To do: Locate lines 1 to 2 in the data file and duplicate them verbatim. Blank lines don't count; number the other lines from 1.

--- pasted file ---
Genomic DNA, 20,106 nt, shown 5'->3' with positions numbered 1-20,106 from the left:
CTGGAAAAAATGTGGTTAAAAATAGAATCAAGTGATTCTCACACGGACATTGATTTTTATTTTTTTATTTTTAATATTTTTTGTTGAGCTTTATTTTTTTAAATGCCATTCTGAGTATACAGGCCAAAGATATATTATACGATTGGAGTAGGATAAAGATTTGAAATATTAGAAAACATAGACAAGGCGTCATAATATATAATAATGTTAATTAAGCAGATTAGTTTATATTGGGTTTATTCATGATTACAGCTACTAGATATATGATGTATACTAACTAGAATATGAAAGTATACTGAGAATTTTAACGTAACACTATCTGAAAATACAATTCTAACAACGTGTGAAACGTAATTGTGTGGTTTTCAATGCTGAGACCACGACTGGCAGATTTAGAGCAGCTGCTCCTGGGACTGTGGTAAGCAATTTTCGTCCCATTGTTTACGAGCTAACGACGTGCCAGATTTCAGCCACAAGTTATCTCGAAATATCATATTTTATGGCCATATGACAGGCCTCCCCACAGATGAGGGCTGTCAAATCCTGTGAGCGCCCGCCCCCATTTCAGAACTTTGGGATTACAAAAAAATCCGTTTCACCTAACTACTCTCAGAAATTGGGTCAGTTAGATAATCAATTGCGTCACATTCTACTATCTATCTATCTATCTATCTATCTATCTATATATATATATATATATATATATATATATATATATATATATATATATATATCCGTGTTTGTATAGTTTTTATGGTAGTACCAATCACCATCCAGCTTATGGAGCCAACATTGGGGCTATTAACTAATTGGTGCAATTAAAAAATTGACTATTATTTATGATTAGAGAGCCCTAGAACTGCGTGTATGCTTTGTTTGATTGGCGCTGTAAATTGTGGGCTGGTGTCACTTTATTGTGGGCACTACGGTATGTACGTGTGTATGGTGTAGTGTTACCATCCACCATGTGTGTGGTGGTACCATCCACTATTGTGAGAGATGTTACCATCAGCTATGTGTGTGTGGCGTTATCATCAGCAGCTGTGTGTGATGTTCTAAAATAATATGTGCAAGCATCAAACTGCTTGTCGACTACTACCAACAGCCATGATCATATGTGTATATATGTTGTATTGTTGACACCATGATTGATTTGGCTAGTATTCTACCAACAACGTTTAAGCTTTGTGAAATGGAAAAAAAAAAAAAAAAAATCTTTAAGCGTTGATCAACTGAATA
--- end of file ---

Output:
Genomic DNA, 20,106 nt, shown 5'->3' with positions numbered 1-20,106 from the left:
CTGGAAAAAATGTGGTTAAAAATAGAATCAAGTGATTCTCACACGGACATTGATTTTTATTTTTTTATTTTTAATATTTTTTGTTGAGCTTTATTTTTTTAAATGCCATTCTGAGTATACAGGCCAAAGATATATTATACGATTGGAGTAGGATAAAGATTTGAAATATTAGAAAACATAGACAAGGCGTCATAATATATAATAATGTTAATTAAGCAGATTAGTTTATATTGGGTTTATTCATGATTACAGCTACTAGATATATGATGTATACTAACTAGAATATGAAAGTATACTGAGAATTTTAACGTAACACTATCTGAAAATACAATTCTAACAACGTGTGAAACGTAATTGTGTGGTTTTCAATGCTGAGACCACGACTGGCAGATTTAGAGCAGCTGCTCCTGGGACTGTGGTAAGCAATTTTCGTCCCATTGTTTACGAGCTAACGACGTGCCAGATTTCAGCCACAAGTTATCTCGAAATATCATATTTTATGGCCATATGACAGGCCTCCCCACAGATGAGGGCTGTCAAATCCTGTGAGCGCCCGCCCCCATTTCAGAACTTTGGGATTACAAAAAAATCCGTTTCACCTAACTACTCTCAGAAATTGGGTCAGTTAGATAATCAATTGCGTCACATTCTACTATCTATCTATCTATCTATCTATCTATCTATATATATATATATATATATATATATATATATATATATATATATATATATATCCGTGTTTGTATAGTTTTTATGGTAGTACCAATCACCATCCAGCTTATGGAGCCAACATTGGGGCTATTAACTAATTGGTGCAATTAAAAAATTGACTATTATTTATGATTAGAGAGCCCTAGAACTGCGTGTATGCTTTGTTTGATTGGCGCTGTAAATTGTGGGCTGGTGTCACTTTATTGTGGGCACTACGGTATGTACGTGTGTATGGTGTAGTGTTACCATCCACCATGTGTGTGGTGGTACCATCCACTATTGTGAGAGATGTTACCATCAGCTATGTGTGTGTGGCGTTATCATCAGCAGCTGTGTGTGATGTTCTAAAATAATATGTGCAAGCATCAAACTGCTTGTCGACTACTACCAACAGCCATGATCATATGTGTATATATGTTGTATTGTTGACACCATGATTGATTTGGCTAGTATTCTACCAACAACGTTTAAGCTTTGTGAAATGGAAAAAAAAAAAAAAAAAATCTTTAAGCGTTGATCAACTGAATA